some clues

1. Everyone matters – That irritating upstart who isn’t collaborating effectively may be in charge one day. If someone is bothering you, find out how you can manage your own reactions. It sucks when that person you bickered with three years ago in different job is a key report on a team you were hoping to join. Too bad for YOU, not for them.

2. Change happens – Nothing stays the same. No group, no software, no tool – absolutely nothing. If it’s alive, it’s evolving. So that means you’d better find a way to work with the change as opposed to fighting against it. If your management chain announces a change that you think will be bad for your group, find a way to articulate the risks you’re seeing, and then suggest legitimate ways YOU can help address them. If you can’t do that, then you should quietly go about your business and learn to adapt. If you can’t do even that, then look for another role or position in the company (but don’t tell anyone on your team – see next item).

3. Don’t burn bridges – If you’re fed up with your group, your manager, the company – whatever – do not tell anyone. If you must vent, find one friend and do it off-site. Complaining publicly and frequently about the organization identifies you as part of the problem and that is not a role in which you can succeed. If you are unhappy in your group, find another and act respectfully on your way out.

4. The company is not your father – I know, we all know that we’re working within an organization and not truly reproducing the relationships from our family of origin. However, feelings of loyalty to one’s company are normal. This loyalty on our part makes it difficult to comprehend when the company doesn’t demonstrate that same loyalty to you. You are a tool. They love you, but only as long as you’re perfect. Since you are not perfect (because YOU are a human and not an organization) there will come a time when you are not loved. This can be difficult. Do your best to be humble when you are ALL THAT and it will make it easier to deal with when you are not. Another strategy here is to quit at the top. I regret I didn’t do that so I can’t speak much to how that works.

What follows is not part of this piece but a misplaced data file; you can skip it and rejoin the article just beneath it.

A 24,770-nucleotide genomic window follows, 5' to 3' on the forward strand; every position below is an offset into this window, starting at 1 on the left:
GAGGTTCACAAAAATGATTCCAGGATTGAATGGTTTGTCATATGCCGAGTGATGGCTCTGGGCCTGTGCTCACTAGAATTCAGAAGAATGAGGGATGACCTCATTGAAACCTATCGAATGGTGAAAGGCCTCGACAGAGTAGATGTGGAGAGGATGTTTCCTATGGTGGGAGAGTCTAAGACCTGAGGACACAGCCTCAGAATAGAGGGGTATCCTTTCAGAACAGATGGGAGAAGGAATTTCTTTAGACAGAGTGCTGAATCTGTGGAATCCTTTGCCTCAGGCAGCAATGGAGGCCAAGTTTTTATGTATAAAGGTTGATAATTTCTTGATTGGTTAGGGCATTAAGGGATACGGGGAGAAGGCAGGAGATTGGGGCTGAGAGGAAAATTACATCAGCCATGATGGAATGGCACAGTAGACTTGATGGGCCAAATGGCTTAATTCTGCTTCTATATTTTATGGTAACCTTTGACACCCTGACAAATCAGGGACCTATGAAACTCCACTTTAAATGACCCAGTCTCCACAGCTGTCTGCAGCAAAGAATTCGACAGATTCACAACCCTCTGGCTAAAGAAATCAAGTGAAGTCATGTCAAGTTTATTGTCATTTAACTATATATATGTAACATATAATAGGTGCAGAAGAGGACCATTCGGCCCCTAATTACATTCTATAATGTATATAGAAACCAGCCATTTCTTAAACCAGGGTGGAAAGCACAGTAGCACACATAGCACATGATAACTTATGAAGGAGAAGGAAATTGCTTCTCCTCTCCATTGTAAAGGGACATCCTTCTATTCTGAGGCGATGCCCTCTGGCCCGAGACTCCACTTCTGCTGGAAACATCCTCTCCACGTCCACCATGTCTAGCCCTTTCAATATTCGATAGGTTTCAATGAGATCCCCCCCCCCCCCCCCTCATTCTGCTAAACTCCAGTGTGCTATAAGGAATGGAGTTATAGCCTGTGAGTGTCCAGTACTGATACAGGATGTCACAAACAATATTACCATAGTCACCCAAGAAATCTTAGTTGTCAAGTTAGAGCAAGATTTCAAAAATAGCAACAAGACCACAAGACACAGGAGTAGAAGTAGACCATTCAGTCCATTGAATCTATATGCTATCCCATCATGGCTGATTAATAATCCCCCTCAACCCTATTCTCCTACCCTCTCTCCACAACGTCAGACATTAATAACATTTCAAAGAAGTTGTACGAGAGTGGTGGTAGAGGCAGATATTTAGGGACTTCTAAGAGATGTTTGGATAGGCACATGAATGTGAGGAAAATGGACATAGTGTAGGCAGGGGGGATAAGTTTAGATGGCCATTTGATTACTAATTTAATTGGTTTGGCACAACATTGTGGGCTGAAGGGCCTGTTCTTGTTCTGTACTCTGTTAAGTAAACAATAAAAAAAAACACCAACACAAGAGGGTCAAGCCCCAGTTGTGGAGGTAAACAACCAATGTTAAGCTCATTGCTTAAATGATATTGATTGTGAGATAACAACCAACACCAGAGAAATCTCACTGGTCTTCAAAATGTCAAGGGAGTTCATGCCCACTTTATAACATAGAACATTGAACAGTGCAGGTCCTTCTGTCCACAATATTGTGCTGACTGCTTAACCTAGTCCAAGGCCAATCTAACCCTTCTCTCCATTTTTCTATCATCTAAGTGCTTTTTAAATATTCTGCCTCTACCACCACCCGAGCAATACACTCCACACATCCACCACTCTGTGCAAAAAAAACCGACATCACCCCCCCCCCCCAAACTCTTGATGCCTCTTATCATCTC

5. Fail and fail again – You are going to fail. You are going to mess up. See that as valuable information and move forward. Be honest about your mistakes. Forgive yourself and, almost as importantly, give others the same leeway. I regret how hard I was on myself and others during my career. I’ve learned so much from my mistakes, and I’m guessing other people have as well. I know that someone who wasn’t performing well a few years ago may have worked things out and turned it around. I no longer judge people as good or bad

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